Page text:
There is no universal agreement over exactly what it means to be made 'in the image of God'. A typical answer might be that man is like God creatively, morally (i.e. capable of knowing morality), socially and mentally - i.e. he shares some aspects of God in all those areas. He is not perfectly like God in any of those areas, even before the fall: e.g. he cannot create from nothing, but he can create new things; he is capable of reason, but not able to know all things. The Fall marred many of these characteristics but did not entirely destroy them.

The John passage is talking about something really different. It is talking only on the moral/spiritual plane and doesn't address any of the other issues.

  • @Mike: I don't see how this answer addresses 'physical charactaristics' at all... it talks about creativity, morality, mentality, etc... what are you talking about?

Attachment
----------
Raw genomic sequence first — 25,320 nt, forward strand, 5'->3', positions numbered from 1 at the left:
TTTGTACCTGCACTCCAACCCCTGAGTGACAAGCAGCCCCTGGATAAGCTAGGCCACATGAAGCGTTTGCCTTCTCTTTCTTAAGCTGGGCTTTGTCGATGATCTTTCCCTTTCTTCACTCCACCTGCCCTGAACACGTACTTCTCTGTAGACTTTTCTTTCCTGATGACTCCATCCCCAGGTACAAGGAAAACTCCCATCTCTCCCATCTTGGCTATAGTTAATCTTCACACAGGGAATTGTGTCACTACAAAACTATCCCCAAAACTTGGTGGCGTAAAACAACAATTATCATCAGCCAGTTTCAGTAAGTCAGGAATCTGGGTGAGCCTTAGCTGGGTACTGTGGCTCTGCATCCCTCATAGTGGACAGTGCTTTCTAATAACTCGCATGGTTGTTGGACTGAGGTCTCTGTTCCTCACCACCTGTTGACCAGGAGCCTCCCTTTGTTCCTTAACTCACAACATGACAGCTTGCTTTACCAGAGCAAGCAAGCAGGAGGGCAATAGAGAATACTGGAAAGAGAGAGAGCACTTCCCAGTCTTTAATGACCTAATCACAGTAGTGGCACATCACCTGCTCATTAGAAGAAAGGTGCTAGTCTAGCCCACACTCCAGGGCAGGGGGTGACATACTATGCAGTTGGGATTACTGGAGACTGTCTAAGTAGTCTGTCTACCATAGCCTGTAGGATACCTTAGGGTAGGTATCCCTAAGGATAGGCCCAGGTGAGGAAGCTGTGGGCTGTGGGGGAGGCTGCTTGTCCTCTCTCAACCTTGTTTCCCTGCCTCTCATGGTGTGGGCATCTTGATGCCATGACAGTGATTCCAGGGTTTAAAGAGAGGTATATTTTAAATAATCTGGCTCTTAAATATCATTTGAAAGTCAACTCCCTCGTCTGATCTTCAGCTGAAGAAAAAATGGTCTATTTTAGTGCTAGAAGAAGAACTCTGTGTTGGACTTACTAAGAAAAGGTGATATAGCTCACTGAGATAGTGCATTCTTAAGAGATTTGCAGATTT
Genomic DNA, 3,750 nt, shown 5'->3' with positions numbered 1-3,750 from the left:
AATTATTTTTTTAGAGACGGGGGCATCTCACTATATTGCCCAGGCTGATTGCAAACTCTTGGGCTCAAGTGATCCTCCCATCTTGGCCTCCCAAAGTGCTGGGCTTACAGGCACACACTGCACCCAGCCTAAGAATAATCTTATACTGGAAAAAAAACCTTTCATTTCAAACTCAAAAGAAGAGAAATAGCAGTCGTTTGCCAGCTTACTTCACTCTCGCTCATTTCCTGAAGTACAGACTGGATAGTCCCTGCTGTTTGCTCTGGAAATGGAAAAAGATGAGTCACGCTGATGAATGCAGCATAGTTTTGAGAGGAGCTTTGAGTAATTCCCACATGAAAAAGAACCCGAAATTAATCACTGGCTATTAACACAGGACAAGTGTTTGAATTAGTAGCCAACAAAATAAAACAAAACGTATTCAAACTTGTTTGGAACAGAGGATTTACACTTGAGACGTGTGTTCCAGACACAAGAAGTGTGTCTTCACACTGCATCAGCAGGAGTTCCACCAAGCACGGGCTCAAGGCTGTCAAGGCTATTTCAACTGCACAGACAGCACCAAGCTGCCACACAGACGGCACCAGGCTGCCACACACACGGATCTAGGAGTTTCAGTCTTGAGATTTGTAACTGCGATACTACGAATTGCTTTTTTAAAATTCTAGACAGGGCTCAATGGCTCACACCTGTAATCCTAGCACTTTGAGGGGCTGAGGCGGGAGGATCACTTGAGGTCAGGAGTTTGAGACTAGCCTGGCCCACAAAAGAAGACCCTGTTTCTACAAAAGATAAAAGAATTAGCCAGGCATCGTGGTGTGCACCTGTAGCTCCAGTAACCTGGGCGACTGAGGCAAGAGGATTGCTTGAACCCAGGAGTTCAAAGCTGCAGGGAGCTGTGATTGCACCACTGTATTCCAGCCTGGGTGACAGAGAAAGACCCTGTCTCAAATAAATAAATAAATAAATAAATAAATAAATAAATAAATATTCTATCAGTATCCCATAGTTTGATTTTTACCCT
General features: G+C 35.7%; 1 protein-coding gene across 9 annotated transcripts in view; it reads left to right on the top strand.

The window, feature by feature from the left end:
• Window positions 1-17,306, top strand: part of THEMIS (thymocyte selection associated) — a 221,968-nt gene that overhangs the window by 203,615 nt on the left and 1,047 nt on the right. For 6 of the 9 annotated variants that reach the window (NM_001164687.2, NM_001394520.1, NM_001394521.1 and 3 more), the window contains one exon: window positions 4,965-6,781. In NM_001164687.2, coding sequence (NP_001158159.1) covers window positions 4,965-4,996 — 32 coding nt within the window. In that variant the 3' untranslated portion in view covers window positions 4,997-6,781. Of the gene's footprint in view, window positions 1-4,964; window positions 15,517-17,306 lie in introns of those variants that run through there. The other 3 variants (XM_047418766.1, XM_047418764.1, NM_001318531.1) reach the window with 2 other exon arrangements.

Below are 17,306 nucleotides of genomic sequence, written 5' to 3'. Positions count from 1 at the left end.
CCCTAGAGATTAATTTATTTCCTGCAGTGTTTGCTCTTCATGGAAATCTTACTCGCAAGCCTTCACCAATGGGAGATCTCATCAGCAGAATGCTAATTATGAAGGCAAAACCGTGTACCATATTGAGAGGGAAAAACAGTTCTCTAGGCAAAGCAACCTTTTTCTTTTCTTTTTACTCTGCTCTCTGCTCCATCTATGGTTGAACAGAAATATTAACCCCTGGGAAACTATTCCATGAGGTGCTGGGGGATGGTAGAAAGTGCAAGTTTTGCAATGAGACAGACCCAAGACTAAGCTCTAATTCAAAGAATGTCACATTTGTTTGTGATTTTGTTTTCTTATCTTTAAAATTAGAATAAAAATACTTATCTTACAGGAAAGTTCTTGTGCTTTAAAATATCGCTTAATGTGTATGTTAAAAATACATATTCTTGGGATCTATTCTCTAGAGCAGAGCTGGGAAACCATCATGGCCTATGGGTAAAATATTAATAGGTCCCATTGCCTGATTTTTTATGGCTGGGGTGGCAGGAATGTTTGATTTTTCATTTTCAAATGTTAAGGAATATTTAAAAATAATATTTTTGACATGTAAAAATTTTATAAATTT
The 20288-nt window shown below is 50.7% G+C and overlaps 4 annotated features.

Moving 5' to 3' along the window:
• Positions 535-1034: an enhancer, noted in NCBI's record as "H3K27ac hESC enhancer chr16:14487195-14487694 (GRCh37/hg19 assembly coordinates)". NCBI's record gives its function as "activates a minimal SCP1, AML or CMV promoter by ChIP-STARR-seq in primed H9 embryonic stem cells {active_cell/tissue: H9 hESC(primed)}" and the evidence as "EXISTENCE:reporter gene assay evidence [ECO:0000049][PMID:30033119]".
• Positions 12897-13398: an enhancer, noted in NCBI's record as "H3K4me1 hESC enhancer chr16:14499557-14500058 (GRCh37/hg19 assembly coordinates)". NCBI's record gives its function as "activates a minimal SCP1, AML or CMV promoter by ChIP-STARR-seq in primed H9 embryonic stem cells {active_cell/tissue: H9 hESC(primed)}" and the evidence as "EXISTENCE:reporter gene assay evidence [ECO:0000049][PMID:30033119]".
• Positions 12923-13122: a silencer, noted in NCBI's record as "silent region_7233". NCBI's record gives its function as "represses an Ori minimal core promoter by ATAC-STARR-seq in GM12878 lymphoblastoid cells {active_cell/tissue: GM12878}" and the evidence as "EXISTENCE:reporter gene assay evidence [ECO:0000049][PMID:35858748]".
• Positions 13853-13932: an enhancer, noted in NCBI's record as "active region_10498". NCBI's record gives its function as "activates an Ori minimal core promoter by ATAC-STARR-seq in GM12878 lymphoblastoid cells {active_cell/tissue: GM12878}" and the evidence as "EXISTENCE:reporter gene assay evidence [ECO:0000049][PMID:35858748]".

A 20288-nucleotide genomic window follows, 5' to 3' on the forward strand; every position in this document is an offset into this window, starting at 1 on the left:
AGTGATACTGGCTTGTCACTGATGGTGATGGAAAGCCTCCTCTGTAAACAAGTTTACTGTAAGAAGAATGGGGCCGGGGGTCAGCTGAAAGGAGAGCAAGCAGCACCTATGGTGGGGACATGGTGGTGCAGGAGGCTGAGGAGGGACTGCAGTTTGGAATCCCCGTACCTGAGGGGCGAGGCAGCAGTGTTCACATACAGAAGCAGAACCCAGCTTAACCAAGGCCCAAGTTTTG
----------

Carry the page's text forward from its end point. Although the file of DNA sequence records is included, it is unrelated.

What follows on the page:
– Flimzy
    Jul 1, 2012 at 3:48
  • @Mike: I don't believe demon possession robs someone of God's image, and I've never heard anyone, including many of my close Reformed friends, make that claim, either.
    – Flimzy
    Jul 1, 2012 at 4:02
  • @Mike: And a demon-possessed person still has a likeness to God. They still have a spirit, they still have the ability to create, etc. Demon possession is not a good thing, but it does not have the power to rob the likeness of God from a person.
    – Flimzy
    Jul 1, 2012 at 4:16
  • I was reminded of this question after reading the following sentence on Slacktivist: The bit about the “image of God” is not part of the story of Adam and Eve, it’s from the previous story and applies to all of humanity — to adam but not to “Adam.”
    – TRiG
    Sep 26, 2012 at 19:18